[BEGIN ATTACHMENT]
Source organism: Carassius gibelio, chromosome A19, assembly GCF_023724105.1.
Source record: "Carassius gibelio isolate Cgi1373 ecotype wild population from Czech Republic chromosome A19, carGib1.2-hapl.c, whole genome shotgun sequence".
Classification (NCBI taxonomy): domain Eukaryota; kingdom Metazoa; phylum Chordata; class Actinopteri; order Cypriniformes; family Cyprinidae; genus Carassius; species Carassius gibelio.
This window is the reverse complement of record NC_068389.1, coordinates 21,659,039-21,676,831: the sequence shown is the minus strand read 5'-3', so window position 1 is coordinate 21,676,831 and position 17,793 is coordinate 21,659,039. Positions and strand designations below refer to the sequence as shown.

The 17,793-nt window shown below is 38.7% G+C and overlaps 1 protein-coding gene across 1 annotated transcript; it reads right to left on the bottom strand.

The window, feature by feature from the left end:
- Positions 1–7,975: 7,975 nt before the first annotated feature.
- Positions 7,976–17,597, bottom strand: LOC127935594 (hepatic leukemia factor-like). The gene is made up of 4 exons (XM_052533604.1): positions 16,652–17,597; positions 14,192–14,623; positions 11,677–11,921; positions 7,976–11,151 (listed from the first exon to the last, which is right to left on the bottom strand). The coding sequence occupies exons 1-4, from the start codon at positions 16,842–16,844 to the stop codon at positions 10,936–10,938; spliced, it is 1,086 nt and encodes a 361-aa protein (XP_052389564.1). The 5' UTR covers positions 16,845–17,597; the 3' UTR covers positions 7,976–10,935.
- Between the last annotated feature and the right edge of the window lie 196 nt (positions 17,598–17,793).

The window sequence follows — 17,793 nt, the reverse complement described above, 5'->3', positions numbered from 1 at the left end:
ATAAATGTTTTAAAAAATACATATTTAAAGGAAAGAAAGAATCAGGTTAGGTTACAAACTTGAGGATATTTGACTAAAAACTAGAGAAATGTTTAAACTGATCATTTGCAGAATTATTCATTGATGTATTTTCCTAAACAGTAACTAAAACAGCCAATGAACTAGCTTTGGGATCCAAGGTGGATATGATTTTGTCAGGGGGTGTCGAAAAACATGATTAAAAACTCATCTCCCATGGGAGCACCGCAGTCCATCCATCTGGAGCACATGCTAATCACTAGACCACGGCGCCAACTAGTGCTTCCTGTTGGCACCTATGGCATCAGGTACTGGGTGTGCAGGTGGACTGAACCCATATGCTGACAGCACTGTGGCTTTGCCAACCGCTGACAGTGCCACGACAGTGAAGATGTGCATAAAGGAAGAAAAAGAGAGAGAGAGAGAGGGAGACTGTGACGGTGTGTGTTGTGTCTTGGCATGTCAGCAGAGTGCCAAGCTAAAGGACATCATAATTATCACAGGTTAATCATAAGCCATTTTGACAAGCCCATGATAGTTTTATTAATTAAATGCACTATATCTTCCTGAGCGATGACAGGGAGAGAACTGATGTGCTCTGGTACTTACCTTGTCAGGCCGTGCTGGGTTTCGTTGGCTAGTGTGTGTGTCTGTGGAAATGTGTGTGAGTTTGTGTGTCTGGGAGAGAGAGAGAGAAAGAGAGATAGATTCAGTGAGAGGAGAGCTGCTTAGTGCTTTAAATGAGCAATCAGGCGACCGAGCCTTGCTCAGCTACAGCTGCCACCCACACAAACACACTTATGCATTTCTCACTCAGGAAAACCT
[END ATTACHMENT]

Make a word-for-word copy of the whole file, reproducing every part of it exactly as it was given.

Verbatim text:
Source organism: Carassius gibelio, chromosome A19, assembly GCF_023724105.1.
Source record: "Carassius gibelio isolate Cgi1373 ecotype wild population from Czech Republic chromosome A19, carGib1.2-hapl.c, whole genome shotgun sequence".
Classification (NCBI taxonomy): domain Eukaryota; kingdom Metazoa; phylum Chordata; class Actinopteri; order Cypriniformes; family Cyprinidae; genus Carassius; species Carassius gibelio.
This window is the reverse complement of record NC_068389.1, coordinates 21,659,039-21,676,831: the sequence shown is the minus strand read 5'-3', so window position 1 is coordinate 21,676,831 and position 17,793 is coordinate 21,659,039. Positions and strand designations below refer to the sequence as shown.

The 17,793-nt window shown below is 38.7% G+C and overlaps 1 protein-coding gene across 1 annotated transcript; it reads right to left on the bottom strand.

The window, feature by feature from the left end:
- Positions 1–7,975: 7,975 nt before the first annotated feature.
- Positions 7,976–17,597, bottom strand: LOC127935594 (hepatic leukemia factor-like). The gene is made up of 4 exons (XM_052533604.1): positions 16,652–17,597; positions 14,192–14,623; positions 11,677–11,921; positions 7,976–11,151 (listed from the first exon to the last, which is right to left on the bottom strand). The coding sequence occupies exons 1-4, from the start codon at positions 16,842–16,844 to the stop codon at positions 10,936–10,938; spliced, it is 1,086 nt and encodes a 361-aa protein (XP_052389564.1). The 5' UTR covers positions 16,845–17,597; the 3' UTR covers positions 7,976–10,935.
- Between the last annotated feature and the right edge of the window lie 196 nt (positions 17,598–17,793).

The window sequence follows — 17,793 nt, the reverse complement described above, 5'->3', positions numbered from 1 at the left end:
ATAAATGTTTTAAAAAATACATATTTAAAGGAAAGAAAGAATCAGGTTAGGTTACAAACTTGAGGATATTTGACTAAAAACTAGAGAAATGTTTAAACTGATCATTTGCAGAATTATTCATTGATGTATTTTCCTAAACAGTAACTAAAACAGCCAATGAACTAGCTTTGGGATCCAAGGTGGATATGATTTTGTCAGGGGGTGTCGAAAAACATGATTAAAAACTCATCTCCCATGGGAGCACCGCAGTCCATCCATCTGGAGCACATGCTAATCACTAGACCACGGCGCCAACTAGTGCTTCCTGTTGGCACCTATGGCATCAGGTACTGGGTGTGCAGGTGGACTGAACCCATATGCTGACAGCACTGTGGCTTTGCCAACCGCTGACAGTGCCACGACAGTGAAGATGTGCATAAAGGAAGAAAAAGAGAGAGAGAGAGAGGGAGACTGTGACGGTGTGTGTTGTGTCTTGGCATGTCAGCAGAGTGCCAAGCTAAAGGACATCATAATTATCACAGGTTAATCATAAGCCATTTTGACAAGCCCATGATAGTTTTATTAATTAAATGCACTATATCTTCCTGAGCGATGACAGGGAGAGAACTGATGTGCTCTGGTACTTACCTTGTCAGGCCGTGCTGGGTTTCGTTGGCTAGTGTGTGTGTCTGTGGAAATGTGTGTGAGTTTGTGTGTCTGGGAGAGAGAGAGAGAAAGAGAGATAGATTCAGTGAGAGGAGAGCTGCTTAGTGCTTTAAATGAGCAATCAGGCGACCGAGCCTTGCTCAGCTACAGCTGCCACCCACACAAACACACTTATGCATTTCTCACTCAGGAAAACCT